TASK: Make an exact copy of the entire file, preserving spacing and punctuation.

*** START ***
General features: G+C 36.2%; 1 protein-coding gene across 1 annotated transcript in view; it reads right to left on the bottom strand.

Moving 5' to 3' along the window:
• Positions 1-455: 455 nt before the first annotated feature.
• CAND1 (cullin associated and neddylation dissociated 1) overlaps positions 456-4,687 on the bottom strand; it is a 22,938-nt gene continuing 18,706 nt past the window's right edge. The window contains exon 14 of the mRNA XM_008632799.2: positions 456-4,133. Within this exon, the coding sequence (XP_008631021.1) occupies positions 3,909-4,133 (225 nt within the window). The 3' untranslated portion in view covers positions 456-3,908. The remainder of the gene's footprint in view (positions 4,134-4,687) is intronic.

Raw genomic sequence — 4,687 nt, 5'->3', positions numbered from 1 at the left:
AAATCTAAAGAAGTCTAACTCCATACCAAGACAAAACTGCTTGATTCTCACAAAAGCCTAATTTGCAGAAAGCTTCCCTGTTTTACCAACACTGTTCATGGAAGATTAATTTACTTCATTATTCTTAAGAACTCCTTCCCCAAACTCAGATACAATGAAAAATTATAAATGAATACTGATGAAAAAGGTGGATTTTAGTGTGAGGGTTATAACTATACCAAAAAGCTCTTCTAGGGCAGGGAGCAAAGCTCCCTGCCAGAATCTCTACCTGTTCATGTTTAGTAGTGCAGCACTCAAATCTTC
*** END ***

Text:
General features: G+C 36.2%; 1 protein-coding gene across 1 annotated transcript in view; it reads right to left on the bottom strand.

Moving 5' to 3' along the window:
• Positions 1-455: 455 nt before the first annotated feature.
• CAND1 (cullin associated and neddylation dissociated 1) overlaps positions 456-4,687 on the bottom strand; it is a 22,938-nt gene continuing 18,706 nt past the window's right edge. The window contains exon 14 of the mRNA XM_008632799.2: positions 456-4,133. Within this exon, the coding sequence (XP_008631021.1) occupies positions 3,909-4,133 (225 nt within the window). The 3' untranslated portion in view covers positions 456-3,908. The remainder of the gene's footprint in view (positions 4,134-4,687) is intronic.

Raw genomic sequence — 4,687 nt, 5'->3', positions numbered from 1 at the left:
AAATCTAAAGAAGTCTAACTCCATACCAAGACAAAACTGCTTGATTCTCACAAAAGCCTAATTTGCAGAAAGCTTCCCTGTTTTACCAACACTGTTCATGGAAGATTAATTTACTTCATTATTCTTAAGAACTCCTTCCCCAAACTCAGATACAATGAAAAATTATAAATGAATACTGATGAAAAAGGTGGATTTTAGTGTGAGGGTTATAACTATACCAAAAAGCTCTTCTAGGGCAGGGAGCAAAGCTCCCTGCCAGAATCTCTACCTGTTCATGTTTAGTAGTGCAGCACTCAAATCTTC